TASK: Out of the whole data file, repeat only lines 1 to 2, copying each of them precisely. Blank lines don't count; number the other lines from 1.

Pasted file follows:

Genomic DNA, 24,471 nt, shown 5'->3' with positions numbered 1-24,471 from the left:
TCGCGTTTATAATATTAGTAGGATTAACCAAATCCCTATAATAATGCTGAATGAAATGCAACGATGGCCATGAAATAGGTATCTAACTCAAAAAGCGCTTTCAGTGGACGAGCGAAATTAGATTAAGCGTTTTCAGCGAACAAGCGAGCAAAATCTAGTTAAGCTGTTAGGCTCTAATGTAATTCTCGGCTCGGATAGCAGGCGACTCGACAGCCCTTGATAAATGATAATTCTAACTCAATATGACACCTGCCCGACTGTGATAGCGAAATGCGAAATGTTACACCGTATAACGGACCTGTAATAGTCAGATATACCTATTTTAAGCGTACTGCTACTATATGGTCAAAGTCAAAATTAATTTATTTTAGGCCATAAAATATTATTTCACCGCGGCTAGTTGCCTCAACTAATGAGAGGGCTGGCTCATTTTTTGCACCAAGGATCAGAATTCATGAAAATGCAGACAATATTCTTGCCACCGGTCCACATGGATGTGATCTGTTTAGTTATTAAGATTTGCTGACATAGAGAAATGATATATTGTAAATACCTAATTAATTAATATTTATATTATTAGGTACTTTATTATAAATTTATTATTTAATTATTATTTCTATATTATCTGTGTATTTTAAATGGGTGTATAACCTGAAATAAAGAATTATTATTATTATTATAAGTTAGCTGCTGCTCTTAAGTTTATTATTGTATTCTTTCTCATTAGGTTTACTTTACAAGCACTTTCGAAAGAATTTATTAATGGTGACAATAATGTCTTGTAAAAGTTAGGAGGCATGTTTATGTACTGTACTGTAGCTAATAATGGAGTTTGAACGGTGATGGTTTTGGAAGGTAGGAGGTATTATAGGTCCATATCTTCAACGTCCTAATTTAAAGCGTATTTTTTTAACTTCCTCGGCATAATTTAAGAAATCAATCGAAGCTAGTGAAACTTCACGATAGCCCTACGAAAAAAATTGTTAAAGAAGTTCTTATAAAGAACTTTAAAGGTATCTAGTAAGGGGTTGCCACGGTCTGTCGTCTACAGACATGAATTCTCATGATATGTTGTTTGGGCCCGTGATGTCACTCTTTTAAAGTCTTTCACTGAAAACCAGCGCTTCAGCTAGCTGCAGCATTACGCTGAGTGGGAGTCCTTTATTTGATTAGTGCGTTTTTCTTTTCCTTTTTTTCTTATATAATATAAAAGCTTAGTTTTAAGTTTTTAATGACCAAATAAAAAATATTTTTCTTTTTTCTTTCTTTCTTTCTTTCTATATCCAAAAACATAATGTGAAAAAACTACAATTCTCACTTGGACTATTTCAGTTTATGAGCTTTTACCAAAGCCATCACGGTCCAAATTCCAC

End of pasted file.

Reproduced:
Genomic DNA, 24,471 nt, shown 5'->3' with positions numbered 1-24,471 from the left:
TCGCGTTTATAATATTAGTAGGATTAACCAAATCCCTATAATAATGCTGAATGAAATGCAACGATGGCCATGAAATAGGTATCTAACTCAAAAAGCGCTTTCAGTGGACGAGCGAAATTAGATTAAGCGTTTTCAGCGAACAAGCGAGCAAAATCTAGTTAAGCTGTTAGGCTCTAATGTAATTCTCGGCTCGGATAGCAGGCGACTCGACAGCCCTTGATAAATGATAATTCTAACTCAATATGACACCTGCCCGACTGTGATAGCGAAATGCGAAATGTTACACCGTATAACGGACCTGTAATAGTCAGATATACCTATTTTAAGCGTACTGCTACTATATGGTCAAAGTCAAAATTAATTTATTTTAGGCCATAAAATATTATTTCACCGCGGCTAGTTGCCTCAACTAATGAGAGGGCTGGCTCATTTTTTGCACCAAGGATCAGAATTCATGAAAATGCAGACAATATTCTTGCCACCGGTCCACATGGATGTGATCTGTTTAGTTATTAAGATTTGCTGACATAGAGAAATGATATATTGTAAATACCTAATTAATTAATATTTATATTATTAGGTACTTTATTATAAATTTATTATTTAATTATTATTTCTATATTATCTGTGTATTTTAAATGGGTGTATAACCTGAAATAAAGAATTATTATTATTATTATAAGTTAGCTGCTGCTCTTAAGTTTATTATTGTATTCTTTCTCATTAGGTTTACTTTACAAGCACTTTCGAAAGAATTTATTAATGGTGACAATAATGTCTTGTAAAAGTTAGGAGGCATGTTTATGTACTGTACTGTAGCTAATAATGGAGTTTGAACGGTGATGGTTTTGGAAGGTAGGAGGTATTATAGGTCCATATCTTCAACGTCCTAATTTAAAGCGTATTTTTTTAACTTCCTCGGCATAATTTAAGAAATCAATCGAAGCTAGTGAAACTTCACGATAGCCCTACGAAAAAAATTGTTAAAGAAGTTCTTATAAAGAACTTTAAAGGTATCTAGTAAGGGGTTGCCACGGTCTGTCGTCTACAGACATGAATTCTCATGATATGTTGTTTGGGCCCGTGATGTCACTCTTTTAAAGTCTTTCACTGAAAACCAGCGCTTCAGCTAGCTGCAGCATTACGCTGAGTGGGAGTCCTTTATTTGATTAGTGCGTTTTTCTTTTCCTTTTTTTCTTATATAATATAAAAGCTTAGTTTTAAGTTTTTAATGACCAAATAAAAAATATTTTTCTTTTTTCTTTCTTTCTTTCTTTCTATATCCAAAAACATAATGTGAAAAAACTACAATTCTCACTTGGACTATTTCAGTTTATGAGCTTTTACCAAAGCCATCACGGTCCAAATTCCAC